Business books became a popular genre nowadays.
What was your first business book? "Think and Grow Rich" by Napoleon Hill? "Rich Dad, Poor Dad" by Robert Kiyosaki?..
My first book about business was the novel "The Financier" by Theodore Dreiser. Although it is a fictional novel but it is based on the real-life story of Charles Tyson Yerkes (1837 - 1905), an American financier.
I've read this novel in Russian. The book was published in 1987. It has interesting description:
В романе «Финансист» выдающийся американский писатель конца ХIХ - начала ХХ века наглядно воспроизвел типичные черты американского капиталиста-хищника, показал подноготную частной жизни тех, кто скрывает свою «нравственность» за ширмой «всемогущего» доллара. (original)
An outstanding American writer of the end of XIX - early XX century vividly reproduced in the novel "The Financier" the typical traits of the American capitalist predator, revealed the whole truth of the private life of those who hide their "morality" behind the screen of "almighty" dollar. (my translation)
As you see the words "morality" and "almighty" are enclosed in quotation marks. These words are not used literally.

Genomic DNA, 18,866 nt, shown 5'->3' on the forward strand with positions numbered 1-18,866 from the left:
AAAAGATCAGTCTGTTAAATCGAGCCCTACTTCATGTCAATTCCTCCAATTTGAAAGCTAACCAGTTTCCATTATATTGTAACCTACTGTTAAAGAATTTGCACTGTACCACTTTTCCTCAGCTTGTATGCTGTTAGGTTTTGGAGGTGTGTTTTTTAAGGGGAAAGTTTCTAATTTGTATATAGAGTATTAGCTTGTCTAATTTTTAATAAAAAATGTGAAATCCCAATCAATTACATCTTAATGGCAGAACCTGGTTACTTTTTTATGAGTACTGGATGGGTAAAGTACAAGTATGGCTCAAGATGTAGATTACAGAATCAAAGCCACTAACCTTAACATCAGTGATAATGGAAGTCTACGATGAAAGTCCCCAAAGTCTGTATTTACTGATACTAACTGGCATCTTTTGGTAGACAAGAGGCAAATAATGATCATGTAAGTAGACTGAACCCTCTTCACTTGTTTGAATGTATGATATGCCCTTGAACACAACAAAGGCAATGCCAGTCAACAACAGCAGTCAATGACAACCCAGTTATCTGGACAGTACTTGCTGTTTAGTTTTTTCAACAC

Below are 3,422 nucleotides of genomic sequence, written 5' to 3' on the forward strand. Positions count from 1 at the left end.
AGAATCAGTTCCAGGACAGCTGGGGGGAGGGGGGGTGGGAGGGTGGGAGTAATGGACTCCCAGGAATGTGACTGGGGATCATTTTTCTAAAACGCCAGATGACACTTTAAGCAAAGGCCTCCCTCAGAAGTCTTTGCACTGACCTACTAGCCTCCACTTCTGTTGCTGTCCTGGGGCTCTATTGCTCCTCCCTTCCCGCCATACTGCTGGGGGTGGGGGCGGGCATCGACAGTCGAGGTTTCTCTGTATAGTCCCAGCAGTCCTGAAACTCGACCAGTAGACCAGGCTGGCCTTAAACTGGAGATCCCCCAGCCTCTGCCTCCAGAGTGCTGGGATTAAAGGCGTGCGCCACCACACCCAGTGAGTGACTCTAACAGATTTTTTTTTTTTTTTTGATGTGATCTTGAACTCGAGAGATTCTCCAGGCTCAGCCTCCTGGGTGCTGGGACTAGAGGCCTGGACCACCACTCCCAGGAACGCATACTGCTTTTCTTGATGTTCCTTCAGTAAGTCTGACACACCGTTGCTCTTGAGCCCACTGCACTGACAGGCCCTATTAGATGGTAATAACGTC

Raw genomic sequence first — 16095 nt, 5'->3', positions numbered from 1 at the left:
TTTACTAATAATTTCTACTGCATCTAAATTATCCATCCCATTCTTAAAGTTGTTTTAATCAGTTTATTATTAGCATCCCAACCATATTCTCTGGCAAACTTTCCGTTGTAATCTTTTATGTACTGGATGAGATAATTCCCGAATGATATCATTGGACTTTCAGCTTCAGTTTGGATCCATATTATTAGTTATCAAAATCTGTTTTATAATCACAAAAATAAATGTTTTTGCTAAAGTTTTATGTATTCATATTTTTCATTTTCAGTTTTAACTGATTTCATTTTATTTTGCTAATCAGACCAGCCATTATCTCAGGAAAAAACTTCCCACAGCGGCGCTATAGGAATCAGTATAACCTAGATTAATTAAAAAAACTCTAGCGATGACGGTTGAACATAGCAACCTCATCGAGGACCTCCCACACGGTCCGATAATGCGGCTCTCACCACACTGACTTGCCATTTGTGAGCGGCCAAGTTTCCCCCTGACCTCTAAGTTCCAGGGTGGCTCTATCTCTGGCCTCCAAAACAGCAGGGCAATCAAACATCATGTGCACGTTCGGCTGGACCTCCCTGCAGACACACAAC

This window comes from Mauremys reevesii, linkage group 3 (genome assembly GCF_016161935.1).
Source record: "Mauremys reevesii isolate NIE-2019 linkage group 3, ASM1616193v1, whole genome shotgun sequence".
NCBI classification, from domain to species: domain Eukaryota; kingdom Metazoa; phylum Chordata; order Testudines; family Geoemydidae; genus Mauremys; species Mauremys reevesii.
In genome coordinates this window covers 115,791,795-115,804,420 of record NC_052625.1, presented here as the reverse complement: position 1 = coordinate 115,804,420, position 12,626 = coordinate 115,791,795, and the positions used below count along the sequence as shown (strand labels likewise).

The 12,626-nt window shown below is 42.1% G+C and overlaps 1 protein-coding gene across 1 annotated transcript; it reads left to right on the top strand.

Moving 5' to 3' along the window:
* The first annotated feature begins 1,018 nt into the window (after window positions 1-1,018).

I disagree with the author of this description. The novel is not about the predator and the almighty dollar. This book talks mostly about the almighty personality.
The main character in the novel is Frank Cowperwood. His motto is "I satisfy myself." It sounds selfish, but this motto is about doing. It is about putting own priorities first. Cowperwood is active in setting plans. His energy is directed toward business goals.
Dreiser doesn't glorify a main character. "The Financier" is not a story about a self-made success. Cowperwood can lie, cheats and gives bribes. He was even imprisoned for dishonest actions with public funds.
The motto "I satisfy myself" may sound a little bit weird also, if you know what I mean, but it is not provocative. I see that Americans like the flowery style. For example, American psychologist Albert Ellis humorously coined the term "MUSTurbation" as a play on the words "must" and "masturbation" in order to describe all the "musts," "shoulds," "have-tos," "oughts" that people place on themselves.
Cowperwood has no musts, he is focused on own needs, plans and ambitions.
Frank Cowperwood is a man of many desires. But he is not just wishing that something will happen. Although he fails often, he does much for his desires. Not all people agree with his priorities. It doesn't matter. He takes new risks.
If you think that "The Financier" is not relevant to our times, you must read it. I found a lot of similarities between the United States in the late 1800s and Ukraine nowadays: corruption, official malfeasance, unlawful actions, judicial misconduct, bribes, bankruptcy...
"The Financier" is only the first novel in Dreiser's "Trilogy of Desire" about Frank Cowperwood. Other novels are "The Titan" and "The Stoic."
Read, learn, enjoy.